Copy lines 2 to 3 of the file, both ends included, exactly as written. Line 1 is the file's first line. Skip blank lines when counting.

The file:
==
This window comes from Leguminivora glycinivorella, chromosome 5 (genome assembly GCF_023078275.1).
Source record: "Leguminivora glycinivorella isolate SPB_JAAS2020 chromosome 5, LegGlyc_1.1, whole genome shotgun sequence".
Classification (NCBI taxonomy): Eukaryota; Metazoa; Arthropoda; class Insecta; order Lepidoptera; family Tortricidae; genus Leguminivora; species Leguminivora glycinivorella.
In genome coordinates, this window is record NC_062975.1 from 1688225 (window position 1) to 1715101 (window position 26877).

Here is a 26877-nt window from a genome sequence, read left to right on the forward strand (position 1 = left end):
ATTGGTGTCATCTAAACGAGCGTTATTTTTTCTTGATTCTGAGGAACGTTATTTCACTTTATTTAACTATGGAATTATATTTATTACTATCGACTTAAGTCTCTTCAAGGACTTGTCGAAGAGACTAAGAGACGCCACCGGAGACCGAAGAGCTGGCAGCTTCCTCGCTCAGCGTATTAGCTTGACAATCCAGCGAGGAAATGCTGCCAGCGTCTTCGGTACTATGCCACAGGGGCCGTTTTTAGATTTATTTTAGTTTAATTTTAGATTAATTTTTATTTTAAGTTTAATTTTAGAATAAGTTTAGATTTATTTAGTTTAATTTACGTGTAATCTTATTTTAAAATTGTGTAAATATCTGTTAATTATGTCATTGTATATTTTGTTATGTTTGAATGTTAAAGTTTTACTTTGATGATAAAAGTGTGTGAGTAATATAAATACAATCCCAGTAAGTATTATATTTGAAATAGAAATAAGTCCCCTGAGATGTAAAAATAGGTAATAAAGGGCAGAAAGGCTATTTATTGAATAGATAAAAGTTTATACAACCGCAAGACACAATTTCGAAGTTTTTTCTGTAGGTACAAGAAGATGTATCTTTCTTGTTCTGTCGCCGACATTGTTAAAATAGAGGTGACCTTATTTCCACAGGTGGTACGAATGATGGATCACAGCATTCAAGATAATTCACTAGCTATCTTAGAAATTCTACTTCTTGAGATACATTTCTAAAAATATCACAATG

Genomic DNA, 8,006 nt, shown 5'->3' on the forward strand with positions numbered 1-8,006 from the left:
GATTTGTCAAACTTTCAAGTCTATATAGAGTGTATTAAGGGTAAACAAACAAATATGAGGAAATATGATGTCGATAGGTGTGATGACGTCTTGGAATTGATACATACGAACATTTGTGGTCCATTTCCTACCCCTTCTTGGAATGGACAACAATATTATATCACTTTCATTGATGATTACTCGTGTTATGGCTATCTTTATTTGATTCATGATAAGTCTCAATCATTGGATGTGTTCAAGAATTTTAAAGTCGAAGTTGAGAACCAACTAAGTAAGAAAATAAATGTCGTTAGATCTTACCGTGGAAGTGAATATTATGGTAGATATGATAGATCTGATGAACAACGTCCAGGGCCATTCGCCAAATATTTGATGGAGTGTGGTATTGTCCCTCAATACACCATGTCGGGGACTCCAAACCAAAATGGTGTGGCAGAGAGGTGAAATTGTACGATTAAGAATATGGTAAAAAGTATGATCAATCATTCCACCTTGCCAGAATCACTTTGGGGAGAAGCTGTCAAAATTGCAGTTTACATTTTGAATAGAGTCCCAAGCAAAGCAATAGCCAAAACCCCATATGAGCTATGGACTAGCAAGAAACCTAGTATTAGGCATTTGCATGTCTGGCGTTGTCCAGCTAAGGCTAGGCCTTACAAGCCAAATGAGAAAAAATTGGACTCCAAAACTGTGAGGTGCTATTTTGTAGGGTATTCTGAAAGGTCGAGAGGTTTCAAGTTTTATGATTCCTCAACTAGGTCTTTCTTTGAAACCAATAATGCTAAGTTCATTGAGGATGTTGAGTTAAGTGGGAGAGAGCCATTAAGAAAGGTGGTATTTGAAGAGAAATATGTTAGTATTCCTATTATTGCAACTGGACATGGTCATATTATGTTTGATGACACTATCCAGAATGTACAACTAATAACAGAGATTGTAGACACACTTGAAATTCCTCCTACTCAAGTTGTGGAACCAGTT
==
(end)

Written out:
Source record: "Leguminivora glycinivorella isolate SPB_JAAS2020 chromosome 5, LegGlyc_1.1, whole genome shotgun sequence".
Classification (NCBI taxonomy): Eukaryota; Metazoa; Arthropoda; class Insecta; order Lepidoptera; family Tortricidae; genus Leguminivora; species Leguminivora glycinivorella.